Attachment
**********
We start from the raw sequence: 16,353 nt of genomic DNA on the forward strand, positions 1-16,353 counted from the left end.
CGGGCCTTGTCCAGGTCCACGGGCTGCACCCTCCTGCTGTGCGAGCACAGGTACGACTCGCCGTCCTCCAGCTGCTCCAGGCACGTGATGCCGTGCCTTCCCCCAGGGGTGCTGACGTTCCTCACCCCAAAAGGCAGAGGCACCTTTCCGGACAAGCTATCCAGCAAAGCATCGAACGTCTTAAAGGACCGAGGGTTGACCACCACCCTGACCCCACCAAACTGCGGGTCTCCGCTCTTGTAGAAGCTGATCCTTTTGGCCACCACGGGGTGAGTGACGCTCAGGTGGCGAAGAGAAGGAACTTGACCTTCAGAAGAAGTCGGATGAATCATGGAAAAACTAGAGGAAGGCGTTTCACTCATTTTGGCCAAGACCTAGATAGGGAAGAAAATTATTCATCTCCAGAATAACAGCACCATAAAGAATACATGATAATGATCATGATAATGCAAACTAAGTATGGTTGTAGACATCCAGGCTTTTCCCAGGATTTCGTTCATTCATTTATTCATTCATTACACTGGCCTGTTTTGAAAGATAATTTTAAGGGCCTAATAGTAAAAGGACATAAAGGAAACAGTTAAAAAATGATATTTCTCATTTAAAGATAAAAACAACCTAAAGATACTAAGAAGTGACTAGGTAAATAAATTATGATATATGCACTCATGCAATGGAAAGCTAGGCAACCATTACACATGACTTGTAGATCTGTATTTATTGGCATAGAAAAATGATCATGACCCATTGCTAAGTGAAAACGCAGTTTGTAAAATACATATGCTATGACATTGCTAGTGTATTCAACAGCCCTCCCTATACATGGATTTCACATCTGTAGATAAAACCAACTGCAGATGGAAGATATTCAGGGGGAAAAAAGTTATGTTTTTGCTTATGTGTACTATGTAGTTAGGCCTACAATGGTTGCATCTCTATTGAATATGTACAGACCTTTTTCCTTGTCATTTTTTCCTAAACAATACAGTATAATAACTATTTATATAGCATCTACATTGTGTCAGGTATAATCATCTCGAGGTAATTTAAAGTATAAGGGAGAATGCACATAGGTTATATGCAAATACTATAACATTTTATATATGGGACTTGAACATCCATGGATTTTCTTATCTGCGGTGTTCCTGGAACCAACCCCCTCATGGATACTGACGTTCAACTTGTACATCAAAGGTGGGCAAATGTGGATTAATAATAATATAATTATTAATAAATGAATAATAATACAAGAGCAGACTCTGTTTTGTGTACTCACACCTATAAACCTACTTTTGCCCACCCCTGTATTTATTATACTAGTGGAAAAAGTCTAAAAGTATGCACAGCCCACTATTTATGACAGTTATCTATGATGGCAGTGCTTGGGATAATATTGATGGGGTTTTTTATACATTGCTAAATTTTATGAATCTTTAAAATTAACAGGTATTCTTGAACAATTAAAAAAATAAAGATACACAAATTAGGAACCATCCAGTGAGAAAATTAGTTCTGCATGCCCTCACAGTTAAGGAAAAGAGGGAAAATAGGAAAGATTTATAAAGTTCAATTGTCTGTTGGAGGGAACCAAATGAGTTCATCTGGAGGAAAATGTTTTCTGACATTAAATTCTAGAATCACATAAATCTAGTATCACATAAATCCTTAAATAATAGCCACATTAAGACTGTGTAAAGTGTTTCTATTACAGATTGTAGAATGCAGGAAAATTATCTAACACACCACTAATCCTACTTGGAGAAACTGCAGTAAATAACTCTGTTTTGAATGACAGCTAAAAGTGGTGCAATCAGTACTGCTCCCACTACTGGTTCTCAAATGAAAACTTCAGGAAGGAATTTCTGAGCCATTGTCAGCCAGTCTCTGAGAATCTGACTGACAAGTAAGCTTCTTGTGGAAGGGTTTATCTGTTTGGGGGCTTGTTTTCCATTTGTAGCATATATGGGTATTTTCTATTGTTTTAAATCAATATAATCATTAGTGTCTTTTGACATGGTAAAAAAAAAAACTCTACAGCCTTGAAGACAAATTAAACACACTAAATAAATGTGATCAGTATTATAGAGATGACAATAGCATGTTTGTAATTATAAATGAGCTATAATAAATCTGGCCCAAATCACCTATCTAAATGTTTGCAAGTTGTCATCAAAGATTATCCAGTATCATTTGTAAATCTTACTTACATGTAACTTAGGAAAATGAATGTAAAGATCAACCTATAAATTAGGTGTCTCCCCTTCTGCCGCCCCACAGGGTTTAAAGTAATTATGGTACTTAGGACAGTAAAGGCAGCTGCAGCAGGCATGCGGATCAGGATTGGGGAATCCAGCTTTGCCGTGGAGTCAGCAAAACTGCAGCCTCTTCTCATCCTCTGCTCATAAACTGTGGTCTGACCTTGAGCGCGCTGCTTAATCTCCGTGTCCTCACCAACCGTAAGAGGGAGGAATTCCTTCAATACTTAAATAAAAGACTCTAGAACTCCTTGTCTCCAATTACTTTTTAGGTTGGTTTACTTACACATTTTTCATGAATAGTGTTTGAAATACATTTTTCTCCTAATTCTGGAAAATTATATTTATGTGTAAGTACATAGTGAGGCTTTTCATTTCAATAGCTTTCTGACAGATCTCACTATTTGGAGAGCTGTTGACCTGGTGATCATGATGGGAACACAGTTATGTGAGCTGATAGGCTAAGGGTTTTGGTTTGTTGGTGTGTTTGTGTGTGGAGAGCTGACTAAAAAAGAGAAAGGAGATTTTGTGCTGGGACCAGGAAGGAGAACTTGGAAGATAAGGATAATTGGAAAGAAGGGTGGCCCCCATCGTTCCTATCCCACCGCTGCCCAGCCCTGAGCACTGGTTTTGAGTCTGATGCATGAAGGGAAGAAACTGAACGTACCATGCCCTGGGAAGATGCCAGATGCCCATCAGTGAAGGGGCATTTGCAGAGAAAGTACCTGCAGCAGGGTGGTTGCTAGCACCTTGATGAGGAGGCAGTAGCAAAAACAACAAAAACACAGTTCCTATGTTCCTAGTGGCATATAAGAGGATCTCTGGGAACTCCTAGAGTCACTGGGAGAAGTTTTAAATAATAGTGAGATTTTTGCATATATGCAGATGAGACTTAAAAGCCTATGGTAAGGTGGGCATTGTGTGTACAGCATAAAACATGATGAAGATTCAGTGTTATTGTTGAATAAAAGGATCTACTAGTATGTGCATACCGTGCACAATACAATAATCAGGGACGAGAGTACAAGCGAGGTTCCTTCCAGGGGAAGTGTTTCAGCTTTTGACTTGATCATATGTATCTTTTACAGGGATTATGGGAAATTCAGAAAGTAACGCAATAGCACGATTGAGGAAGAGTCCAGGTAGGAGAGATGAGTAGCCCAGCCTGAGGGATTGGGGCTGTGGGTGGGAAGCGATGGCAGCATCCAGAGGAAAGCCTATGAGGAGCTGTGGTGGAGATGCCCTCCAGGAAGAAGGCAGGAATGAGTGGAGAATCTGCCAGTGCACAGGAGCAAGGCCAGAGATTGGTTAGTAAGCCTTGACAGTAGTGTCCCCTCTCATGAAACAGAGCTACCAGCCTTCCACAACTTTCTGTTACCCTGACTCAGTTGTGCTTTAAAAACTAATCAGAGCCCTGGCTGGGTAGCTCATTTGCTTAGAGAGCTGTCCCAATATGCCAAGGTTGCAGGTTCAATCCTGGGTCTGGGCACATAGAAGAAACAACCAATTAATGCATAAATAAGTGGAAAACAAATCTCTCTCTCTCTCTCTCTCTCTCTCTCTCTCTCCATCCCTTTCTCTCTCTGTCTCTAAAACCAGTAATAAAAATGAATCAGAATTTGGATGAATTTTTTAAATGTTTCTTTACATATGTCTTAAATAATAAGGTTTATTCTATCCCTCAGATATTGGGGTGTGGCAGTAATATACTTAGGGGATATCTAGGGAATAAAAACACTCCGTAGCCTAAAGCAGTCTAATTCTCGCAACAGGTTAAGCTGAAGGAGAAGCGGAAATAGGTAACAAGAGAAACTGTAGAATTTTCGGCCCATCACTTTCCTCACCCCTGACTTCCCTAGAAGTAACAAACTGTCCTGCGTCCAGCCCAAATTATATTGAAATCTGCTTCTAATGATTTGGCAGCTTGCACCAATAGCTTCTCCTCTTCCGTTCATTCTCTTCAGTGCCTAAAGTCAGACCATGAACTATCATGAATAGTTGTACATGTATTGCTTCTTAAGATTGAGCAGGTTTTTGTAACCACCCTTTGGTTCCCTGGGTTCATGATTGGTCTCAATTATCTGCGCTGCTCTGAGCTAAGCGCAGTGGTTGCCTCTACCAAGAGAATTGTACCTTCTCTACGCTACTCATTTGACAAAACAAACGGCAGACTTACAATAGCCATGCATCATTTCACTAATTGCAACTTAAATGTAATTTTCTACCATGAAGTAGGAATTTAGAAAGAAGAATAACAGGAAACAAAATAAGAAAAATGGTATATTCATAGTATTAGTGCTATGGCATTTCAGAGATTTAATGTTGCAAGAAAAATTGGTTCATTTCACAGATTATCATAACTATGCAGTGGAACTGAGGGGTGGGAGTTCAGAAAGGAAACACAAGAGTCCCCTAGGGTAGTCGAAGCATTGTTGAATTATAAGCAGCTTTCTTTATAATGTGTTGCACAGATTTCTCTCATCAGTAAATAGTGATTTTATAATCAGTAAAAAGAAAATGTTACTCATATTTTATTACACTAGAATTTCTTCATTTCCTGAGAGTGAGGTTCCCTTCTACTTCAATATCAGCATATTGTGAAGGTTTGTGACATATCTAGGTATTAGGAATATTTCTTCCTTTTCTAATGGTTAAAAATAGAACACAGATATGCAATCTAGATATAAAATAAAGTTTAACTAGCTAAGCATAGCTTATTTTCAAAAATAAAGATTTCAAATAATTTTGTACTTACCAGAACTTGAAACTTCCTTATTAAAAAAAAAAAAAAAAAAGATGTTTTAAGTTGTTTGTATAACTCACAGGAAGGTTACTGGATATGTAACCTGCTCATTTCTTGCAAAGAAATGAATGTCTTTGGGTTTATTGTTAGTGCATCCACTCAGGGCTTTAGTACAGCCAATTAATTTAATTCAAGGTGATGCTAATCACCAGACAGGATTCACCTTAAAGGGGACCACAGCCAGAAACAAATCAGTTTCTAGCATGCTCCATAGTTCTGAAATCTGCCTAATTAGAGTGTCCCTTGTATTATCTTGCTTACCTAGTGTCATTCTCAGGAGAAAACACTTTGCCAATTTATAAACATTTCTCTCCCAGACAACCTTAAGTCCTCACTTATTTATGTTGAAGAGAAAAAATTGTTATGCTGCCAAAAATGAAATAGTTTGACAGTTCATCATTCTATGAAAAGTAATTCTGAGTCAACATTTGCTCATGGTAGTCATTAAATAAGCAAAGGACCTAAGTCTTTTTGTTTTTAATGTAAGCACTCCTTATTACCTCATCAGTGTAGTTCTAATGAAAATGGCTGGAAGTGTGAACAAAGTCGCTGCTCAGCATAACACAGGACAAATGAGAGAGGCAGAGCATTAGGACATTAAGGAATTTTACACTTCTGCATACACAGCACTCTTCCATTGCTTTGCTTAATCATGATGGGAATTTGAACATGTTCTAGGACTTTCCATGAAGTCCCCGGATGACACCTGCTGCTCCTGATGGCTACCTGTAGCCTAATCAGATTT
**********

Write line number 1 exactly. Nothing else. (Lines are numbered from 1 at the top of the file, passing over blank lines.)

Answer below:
We start from the raw sequence: 16,353 nt of genomic DNA on the forward strand, positions 1-16,353 counted from the left end.